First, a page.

“Pocahontas Saving the Life of Capt. John Smith” [Image 46] first appeared in 1866 in an expanded version of the History of the United States. Coming close to fulfilling William Gilmore Simms’s challenge to American artists to find a way to “stamp the [Pocahontas] story in life-like colours upon the canvas,” it is a noticeable improvement in terms of conveying action and drama over Croome’s “Pocahontas Rescuing John Smith.” Unlike, Croome’s flat and static two-dimensional treatment of the subject, Chappel’s image caught the “crisis in the fortunes of the scene” when “the struggle is at its height” and captured with the “heavy stroke of death” permeating the episode. Chappel’s characters are more modeled and three-dimensional than those of Croome, and they exude much of the raw passion and even sexuality many Pocahontas narrators (including Smith himself) had brought to their descriptions of the rescue episode.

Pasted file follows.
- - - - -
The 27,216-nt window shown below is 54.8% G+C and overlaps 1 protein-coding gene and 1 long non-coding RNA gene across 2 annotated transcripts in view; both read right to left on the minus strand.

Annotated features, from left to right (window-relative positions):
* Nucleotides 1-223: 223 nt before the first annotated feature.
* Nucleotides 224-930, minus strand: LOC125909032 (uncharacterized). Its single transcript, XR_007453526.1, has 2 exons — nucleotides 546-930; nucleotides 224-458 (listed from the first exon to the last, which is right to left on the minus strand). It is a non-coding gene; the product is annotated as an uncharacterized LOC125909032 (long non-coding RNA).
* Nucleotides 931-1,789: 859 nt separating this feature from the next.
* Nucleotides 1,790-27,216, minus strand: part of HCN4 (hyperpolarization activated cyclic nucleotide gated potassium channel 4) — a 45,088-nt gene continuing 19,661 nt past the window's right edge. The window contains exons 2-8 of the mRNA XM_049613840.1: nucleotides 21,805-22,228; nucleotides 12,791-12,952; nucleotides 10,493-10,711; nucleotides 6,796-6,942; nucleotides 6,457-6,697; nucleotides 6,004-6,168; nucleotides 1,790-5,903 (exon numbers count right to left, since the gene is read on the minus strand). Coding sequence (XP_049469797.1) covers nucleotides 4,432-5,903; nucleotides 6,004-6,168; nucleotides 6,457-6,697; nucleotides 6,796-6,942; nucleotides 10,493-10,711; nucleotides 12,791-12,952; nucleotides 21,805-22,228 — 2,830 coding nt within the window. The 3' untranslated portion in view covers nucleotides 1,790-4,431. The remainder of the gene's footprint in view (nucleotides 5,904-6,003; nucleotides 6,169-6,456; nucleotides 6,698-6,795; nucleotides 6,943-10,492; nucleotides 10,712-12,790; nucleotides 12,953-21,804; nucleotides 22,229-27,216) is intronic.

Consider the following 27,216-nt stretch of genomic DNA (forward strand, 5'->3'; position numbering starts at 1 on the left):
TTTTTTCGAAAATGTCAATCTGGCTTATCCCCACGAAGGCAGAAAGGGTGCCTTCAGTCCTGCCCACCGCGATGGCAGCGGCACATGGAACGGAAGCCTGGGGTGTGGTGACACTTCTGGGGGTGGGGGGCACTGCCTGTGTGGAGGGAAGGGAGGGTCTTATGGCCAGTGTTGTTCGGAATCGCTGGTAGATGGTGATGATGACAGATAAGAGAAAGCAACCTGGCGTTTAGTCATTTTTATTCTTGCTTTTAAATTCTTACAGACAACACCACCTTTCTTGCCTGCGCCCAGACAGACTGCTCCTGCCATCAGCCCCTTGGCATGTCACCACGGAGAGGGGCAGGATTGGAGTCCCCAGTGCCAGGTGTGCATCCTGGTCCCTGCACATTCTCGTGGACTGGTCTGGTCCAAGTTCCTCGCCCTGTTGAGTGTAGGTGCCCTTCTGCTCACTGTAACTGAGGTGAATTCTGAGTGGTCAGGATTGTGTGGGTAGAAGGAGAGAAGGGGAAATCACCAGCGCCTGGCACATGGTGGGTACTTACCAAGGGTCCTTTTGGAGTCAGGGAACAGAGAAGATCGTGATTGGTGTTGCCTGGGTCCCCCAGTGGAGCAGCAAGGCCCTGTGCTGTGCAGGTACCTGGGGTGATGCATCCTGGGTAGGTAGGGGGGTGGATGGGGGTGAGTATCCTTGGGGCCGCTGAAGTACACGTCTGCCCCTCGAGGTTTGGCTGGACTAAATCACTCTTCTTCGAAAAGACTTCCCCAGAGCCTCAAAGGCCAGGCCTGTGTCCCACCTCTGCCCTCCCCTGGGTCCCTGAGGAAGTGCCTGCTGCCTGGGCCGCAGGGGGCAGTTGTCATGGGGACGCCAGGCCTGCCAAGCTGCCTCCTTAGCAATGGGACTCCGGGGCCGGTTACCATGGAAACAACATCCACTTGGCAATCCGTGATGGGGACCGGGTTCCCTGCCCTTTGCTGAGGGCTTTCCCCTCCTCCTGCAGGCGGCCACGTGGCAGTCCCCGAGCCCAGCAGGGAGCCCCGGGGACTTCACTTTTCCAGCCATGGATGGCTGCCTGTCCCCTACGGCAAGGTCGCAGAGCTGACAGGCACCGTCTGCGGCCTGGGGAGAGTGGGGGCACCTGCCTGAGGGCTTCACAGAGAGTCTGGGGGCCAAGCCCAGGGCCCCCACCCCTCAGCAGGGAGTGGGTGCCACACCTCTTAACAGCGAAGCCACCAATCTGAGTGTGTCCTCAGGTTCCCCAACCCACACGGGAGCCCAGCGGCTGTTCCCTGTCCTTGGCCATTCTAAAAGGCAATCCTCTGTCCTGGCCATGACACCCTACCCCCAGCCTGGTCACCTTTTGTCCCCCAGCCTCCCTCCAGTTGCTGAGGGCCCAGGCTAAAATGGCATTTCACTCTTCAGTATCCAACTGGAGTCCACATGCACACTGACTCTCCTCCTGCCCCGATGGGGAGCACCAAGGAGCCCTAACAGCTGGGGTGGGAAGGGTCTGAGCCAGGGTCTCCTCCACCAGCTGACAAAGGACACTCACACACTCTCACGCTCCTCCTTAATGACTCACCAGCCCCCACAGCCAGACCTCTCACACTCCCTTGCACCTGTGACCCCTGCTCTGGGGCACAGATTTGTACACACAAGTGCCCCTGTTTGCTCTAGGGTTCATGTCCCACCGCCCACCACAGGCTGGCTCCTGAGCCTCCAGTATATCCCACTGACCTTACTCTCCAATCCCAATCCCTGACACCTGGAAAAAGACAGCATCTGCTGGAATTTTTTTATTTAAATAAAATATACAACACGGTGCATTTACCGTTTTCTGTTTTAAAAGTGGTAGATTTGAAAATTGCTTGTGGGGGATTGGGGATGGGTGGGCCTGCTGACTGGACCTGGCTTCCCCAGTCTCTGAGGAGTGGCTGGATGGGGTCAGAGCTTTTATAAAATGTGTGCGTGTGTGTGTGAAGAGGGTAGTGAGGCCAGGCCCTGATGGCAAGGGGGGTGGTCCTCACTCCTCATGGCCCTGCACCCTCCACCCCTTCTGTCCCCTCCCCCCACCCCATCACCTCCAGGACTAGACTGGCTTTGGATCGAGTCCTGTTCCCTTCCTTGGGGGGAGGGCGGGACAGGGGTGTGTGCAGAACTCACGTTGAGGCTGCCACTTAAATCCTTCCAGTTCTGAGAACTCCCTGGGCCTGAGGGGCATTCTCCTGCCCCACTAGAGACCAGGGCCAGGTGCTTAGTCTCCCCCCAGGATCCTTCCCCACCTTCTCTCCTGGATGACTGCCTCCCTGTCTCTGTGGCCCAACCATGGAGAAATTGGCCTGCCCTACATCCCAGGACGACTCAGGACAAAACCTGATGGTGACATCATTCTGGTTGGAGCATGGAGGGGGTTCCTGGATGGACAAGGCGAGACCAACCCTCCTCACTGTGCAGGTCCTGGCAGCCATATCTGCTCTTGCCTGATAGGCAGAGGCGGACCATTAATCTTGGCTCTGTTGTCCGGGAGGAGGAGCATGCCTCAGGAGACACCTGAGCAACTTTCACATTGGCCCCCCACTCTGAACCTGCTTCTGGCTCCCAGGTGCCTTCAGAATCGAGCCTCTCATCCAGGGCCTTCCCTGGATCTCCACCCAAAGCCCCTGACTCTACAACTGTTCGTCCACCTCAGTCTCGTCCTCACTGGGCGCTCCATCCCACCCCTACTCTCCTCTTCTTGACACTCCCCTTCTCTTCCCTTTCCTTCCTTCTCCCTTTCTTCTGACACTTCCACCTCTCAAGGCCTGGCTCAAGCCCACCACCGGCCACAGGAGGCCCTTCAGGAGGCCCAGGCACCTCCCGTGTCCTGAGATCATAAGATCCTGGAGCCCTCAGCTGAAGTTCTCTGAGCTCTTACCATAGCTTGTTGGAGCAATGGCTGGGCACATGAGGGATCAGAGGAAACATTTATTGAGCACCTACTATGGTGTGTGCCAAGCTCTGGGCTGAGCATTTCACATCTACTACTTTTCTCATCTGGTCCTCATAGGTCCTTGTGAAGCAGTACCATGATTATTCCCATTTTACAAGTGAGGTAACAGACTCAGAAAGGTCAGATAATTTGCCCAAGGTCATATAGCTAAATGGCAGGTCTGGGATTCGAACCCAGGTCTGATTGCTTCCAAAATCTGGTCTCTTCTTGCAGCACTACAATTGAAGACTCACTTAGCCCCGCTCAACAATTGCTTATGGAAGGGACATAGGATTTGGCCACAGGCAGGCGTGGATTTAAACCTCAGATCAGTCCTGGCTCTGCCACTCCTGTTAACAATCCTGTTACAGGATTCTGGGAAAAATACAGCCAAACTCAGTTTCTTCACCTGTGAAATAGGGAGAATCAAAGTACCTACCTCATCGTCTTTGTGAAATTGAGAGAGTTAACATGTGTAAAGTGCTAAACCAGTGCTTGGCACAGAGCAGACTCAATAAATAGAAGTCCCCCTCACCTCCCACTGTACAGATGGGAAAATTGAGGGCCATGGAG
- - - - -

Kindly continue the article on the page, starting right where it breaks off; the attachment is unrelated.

Not everyone approved of Chappel’s provocative image, however. His bare-breasted Pocahontas sparked controversy in Virginia, for instance, where defenders of the Lost Cause were rebelling against the image of Southerners as maudlin and lurid beings who indulged their desires for miscegenation with titillating stories of interracial relationships. Hoping to rehabilitate Pocahontas from a “demeaning” sensual creature to a nobler “Lady Rebecca,” such guardians of Southern culture rejected Chappel’s imagery as immoral and ahistorical. But many in the North accepted the representation as a reliable portrayal of the dishonorable sensationalism they imagined at the heart of Southern life. Chappel’s juxtaposition of “raw masculine ferocity and female vulnerability”  certainly encouraged such politically charged interpretations.